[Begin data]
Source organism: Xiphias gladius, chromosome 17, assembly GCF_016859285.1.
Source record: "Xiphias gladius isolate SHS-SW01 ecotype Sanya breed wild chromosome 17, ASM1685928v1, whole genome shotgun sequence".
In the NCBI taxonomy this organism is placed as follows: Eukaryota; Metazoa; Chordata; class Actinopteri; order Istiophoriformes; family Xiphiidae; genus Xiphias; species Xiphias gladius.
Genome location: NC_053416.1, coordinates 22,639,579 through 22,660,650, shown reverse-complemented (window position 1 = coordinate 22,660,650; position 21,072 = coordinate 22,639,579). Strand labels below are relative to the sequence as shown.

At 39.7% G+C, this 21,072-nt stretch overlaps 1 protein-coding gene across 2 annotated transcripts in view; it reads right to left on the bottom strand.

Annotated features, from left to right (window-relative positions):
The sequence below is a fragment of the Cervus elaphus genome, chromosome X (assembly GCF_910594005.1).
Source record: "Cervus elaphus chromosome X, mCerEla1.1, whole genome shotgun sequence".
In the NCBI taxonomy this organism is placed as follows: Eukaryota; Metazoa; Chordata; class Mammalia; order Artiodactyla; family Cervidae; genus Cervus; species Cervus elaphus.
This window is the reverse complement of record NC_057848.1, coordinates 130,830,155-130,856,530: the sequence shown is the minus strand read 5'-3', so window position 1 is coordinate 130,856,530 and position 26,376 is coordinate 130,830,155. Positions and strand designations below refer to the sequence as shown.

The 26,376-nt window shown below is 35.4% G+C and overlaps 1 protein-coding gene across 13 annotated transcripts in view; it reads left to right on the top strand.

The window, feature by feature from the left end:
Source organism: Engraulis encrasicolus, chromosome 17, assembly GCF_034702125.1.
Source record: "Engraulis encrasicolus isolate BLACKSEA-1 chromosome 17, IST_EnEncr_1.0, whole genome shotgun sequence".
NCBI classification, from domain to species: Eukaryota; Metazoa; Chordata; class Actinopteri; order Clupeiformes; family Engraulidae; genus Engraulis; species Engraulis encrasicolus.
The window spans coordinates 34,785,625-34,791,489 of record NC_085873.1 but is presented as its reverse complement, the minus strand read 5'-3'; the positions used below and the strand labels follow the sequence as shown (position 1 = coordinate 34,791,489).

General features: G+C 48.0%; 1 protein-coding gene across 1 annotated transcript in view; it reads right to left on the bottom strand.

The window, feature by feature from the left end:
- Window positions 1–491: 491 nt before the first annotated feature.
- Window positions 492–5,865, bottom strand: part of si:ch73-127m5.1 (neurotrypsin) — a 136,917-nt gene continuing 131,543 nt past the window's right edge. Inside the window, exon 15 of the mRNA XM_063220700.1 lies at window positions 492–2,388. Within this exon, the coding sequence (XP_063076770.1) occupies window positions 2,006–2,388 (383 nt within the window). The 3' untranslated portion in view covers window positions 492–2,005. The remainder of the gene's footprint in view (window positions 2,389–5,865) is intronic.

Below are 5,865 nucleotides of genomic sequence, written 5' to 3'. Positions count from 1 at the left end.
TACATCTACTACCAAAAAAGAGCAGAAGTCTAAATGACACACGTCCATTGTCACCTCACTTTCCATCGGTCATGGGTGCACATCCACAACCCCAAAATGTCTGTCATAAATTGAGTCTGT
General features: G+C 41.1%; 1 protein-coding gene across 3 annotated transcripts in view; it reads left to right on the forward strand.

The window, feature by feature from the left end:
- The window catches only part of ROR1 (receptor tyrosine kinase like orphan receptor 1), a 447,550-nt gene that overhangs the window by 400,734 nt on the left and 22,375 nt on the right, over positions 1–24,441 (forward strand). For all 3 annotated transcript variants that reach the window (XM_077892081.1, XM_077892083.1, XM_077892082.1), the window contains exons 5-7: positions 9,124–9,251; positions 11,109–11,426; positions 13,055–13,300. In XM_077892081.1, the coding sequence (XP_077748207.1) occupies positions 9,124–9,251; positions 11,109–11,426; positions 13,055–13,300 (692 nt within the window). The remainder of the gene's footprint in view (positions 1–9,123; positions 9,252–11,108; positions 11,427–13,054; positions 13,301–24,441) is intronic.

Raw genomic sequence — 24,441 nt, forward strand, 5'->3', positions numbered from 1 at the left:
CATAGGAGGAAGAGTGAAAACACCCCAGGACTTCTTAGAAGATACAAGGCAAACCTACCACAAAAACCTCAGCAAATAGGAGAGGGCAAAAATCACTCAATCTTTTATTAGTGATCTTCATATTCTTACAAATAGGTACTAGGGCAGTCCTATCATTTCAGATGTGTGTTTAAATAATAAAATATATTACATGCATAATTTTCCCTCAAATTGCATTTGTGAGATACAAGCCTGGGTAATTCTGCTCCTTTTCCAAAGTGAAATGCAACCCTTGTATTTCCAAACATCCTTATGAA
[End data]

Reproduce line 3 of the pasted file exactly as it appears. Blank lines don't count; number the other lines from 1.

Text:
In the NCBI taxonomy this organism is placed as follows: Eukaryota; Metazoa; Chordata; class Actinopteri; order Istiophoriformes; family Xiphiidae; genus Xiphias; species Xiphias gladius.